Monday, September 26, 2011

Evile - Five Serpent's Teeth (2011)

Assuming that this whole flashback thrash scene doesn't fall entirely on its ass in the next few years, Evile are one of the few bands that probably 'have it made'. They've got enormous visibility through their deal with Earache, lots of touring under their belts, and their 2009 sophomore Infected Nations was a clear improvement over its predecessor Enter the Grave (an album I didn't really care for). The tragic loss of bassist Mike Alexander (eerily similar to Metallica, who happen to be their biggest influence) has served only to draw the band together, stronger and forge further along the road of solid hooks, taut musicianship and dynamic flexibility. What I like the most about this British band is that they have outgrown the 'hey guys, look, we're THRASH' that poisoned their debut and most of the younger acts in this field. This is no longer a joke, it's the real deal, and they seem intent on propagating the genre rather than merely mocking it.

That aside, there were many moments on Five Serpent's Teeth in which I felt like the band was flirting a bit too close to its 1984-88 Metallica obsession. Matt Drake's vocals tend to sound a lot like James Hetfield, or at least his percussive strings of syllables, and this is especially true in the title track, "In Dream of Terror", and "Eternal Empire". Now, this is Ride the Lightning and Master of Puppets era primarily, which is not at all a bad influence (hell, these are some of my favorite albums ever), but I'm just not sure Evile has the songwriting chops to really pull it off. Now, I could tell you I heard Xentrix or Defiance in their sound, two more obscure 80s thrash entities (one also from England), but then, that amounts to the same, since both were heavily influenced themselves by Metallica. That's not to say that the band's entire riff palette is 'borrowed' or paraphrased directly from that one band. You'll hear a bit of Megadeth, Slayer or Exodus, but the way Drake's vocals carve out aggressive melodies is almost always in that Hetfield/Billy camp.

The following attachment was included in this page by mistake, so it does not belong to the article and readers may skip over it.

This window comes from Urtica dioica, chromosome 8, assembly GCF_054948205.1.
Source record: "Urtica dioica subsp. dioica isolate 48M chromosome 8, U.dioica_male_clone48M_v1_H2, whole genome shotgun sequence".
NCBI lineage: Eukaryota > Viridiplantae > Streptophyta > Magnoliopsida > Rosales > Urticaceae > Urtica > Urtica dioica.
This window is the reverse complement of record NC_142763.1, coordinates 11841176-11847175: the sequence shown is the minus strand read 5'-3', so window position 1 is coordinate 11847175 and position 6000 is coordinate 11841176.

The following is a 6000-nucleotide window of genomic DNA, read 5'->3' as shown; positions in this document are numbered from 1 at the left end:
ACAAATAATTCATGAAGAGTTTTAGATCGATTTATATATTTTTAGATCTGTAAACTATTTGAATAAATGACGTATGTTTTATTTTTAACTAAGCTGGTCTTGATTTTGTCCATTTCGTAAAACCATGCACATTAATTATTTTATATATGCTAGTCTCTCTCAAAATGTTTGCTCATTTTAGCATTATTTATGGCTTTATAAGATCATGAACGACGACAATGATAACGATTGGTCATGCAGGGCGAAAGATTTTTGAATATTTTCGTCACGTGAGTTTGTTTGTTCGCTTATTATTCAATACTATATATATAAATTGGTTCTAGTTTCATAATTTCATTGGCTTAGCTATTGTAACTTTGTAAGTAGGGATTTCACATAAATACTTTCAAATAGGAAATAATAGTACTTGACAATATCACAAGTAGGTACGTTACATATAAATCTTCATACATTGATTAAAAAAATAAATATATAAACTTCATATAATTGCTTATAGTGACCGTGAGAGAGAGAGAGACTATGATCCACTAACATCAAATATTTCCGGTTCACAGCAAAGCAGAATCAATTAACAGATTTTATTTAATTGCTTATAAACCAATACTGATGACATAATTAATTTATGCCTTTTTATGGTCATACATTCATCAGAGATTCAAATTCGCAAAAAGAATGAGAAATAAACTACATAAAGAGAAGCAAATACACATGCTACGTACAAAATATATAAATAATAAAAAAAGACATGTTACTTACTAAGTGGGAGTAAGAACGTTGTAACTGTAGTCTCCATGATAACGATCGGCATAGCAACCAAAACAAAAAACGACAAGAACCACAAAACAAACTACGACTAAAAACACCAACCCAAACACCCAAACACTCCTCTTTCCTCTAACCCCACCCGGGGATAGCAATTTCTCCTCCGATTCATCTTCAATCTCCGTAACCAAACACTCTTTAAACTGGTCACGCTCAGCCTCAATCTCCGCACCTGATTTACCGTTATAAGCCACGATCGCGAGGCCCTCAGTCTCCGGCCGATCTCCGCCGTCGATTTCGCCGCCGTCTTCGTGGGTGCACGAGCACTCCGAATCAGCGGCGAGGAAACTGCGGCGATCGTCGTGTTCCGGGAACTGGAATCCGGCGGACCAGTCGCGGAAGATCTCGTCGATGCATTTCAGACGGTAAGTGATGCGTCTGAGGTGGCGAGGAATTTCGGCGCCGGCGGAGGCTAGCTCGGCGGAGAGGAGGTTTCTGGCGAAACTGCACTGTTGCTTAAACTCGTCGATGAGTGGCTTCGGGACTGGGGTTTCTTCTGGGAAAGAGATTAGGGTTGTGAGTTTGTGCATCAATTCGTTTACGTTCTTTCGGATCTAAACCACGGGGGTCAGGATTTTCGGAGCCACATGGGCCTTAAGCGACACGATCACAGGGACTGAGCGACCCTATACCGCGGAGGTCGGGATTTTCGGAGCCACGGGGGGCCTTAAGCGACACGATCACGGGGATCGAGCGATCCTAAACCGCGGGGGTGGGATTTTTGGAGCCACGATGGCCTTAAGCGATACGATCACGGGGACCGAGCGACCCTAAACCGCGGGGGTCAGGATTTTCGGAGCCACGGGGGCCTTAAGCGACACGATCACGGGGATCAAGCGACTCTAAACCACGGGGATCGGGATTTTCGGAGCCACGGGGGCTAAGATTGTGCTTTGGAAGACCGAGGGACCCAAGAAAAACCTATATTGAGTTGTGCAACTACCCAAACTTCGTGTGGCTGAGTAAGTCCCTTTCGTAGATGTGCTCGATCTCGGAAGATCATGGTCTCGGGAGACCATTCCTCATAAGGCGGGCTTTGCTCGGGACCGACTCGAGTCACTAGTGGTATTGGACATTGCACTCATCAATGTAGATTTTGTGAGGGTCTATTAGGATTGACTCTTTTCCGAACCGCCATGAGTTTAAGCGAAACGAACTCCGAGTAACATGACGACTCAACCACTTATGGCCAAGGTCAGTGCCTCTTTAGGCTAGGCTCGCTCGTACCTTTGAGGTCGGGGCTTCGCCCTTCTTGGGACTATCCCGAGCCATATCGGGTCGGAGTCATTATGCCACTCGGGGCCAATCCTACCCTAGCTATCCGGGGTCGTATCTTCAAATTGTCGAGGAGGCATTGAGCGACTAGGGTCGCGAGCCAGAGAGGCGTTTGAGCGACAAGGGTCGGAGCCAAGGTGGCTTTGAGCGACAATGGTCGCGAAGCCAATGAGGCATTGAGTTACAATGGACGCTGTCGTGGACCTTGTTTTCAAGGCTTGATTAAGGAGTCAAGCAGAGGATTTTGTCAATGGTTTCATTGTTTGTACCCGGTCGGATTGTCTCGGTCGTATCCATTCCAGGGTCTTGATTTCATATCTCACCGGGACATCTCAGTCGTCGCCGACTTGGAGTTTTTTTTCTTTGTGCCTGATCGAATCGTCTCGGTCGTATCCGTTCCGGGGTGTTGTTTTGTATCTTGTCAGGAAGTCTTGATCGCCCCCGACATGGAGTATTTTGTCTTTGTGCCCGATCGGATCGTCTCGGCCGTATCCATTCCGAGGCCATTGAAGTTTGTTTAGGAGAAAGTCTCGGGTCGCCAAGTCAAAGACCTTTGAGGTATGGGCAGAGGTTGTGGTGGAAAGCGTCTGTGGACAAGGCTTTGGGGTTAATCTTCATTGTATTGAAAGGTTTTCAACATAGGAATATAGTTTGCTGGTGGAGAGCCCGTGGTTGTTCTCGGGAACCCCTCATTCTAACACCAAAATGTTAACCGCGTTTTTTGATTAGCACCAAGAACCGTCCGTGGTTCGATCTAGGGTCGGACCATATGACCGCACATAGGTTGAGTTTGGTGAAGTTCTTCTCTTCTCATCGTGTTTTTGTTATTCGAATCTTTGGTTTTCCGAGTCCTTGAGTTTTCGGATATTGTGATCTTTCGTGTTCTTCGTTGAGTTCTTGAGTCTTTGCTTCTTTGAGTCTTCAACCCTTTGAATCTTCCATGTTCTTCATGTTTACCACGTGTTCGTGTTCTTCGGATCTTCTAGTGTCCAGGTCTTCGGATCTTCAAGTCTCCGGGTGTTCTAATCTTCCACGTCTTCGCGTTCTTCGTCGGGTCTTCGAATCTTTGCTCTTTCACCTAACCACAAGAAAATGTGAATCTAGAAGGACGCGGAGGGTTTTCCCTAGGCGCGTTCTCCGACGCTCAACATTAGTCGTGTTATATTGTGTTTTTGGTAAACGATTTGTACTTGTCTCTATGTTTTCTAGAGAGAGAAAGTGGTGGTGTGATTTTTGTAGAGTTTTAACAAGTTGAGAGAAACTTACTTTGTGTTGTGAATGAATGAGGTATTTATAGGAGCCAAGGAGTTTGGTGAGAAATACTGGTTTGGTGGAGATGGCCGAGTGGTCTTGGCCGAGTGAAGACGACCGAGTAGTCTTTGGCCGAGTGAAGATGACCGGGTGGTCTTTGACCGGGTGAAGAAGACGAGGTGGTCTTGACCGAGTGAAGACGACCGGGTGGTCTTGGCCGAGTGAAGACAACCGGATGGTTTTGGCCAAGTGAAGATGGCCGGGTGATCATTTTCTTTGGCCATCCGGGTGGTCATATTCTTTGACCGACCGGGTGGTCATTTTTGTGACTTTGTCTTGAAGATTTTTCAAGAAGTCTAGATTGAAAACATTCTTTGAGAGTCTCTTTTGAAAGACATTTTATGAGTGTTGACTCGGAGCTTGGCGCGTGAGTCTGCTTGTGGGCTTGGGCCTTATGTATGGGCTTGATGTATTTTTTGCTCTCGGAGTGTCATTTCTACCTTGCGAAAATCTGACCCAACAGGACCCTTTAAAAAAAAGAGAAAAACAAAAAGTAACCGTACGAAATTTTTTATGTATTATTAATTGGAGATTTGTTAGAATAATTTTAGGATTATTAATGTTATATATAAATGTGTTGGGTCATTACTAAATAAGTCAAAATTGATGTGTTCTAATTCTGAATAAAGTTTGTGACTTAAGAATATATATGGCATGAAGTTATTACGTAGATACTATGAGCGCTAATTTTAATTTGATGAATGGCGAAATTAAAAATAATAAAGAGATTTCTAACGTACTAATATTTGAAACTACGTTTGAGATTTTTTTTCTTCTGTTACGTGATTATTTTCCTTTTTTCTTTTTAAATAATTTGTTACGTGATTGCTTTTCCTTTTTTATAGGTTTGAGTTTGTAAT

So now that we've got that out of the way, that this is essentially Master of Puppets for a new generation, only nowhere near as strong, I've got to admit that I found this album inferior to Infected Nations. There are a few moments of melodic gleam. The intro to the title track, for example, or the galloping scream of the leads in "Descent Into Madness" and "Long Live New Flesh", but the chorus sequences just don't seem to gather up that punch that they need to slide around in the brain for any more than a few moments. You'll find plenty of variation here, from the token ballad "In Memorium" (it's no "Fade to Black") to the more potent chargers like "Long Live New Flesh" or the titular opener, but even the latter fail to really capitalize on the momentum they set forth. The fact that a handful of riffs here feel like clear Easter egg tributes to Master of Puppets staples like "Leper Messiah" and "Battery" doesn't really help matters, it only increases my desire to once again listen to that record, which does it all right.

So are there redeeming factors? The production, for one. The guitars are hefty, punctual and contrast nicely with the band's intense leads, which are yet another forte. The band never drones on repeatedly at the same pace: each composition is crafted with ample versatility so as not to sink the listener's attention span. The lyrics aren't so bad; not exactly conjuring up the most striking and poignant of images, but consistent with stuff like Metallica or Flotsam & Jetsam from the late 80s. Ultimately, Five Serpent's Teeth serves only as a competent shadow of its primary stylistic precursor, never really achieving the ability to surpass the obvious. It's not a negative goal to want to revisit or reinvent such a monolithic sound, but you've really got to deliver, and I'm just not hearing those unforgettable songs that made the Bay Area giants the wealthiest thrashers in the universe. Infected Nations honestly felt like it might break free from the elephant in the room, but this new album feels like a 25 year step back beneath the pachyderm.

Verdict: Indifference [6.25/10]

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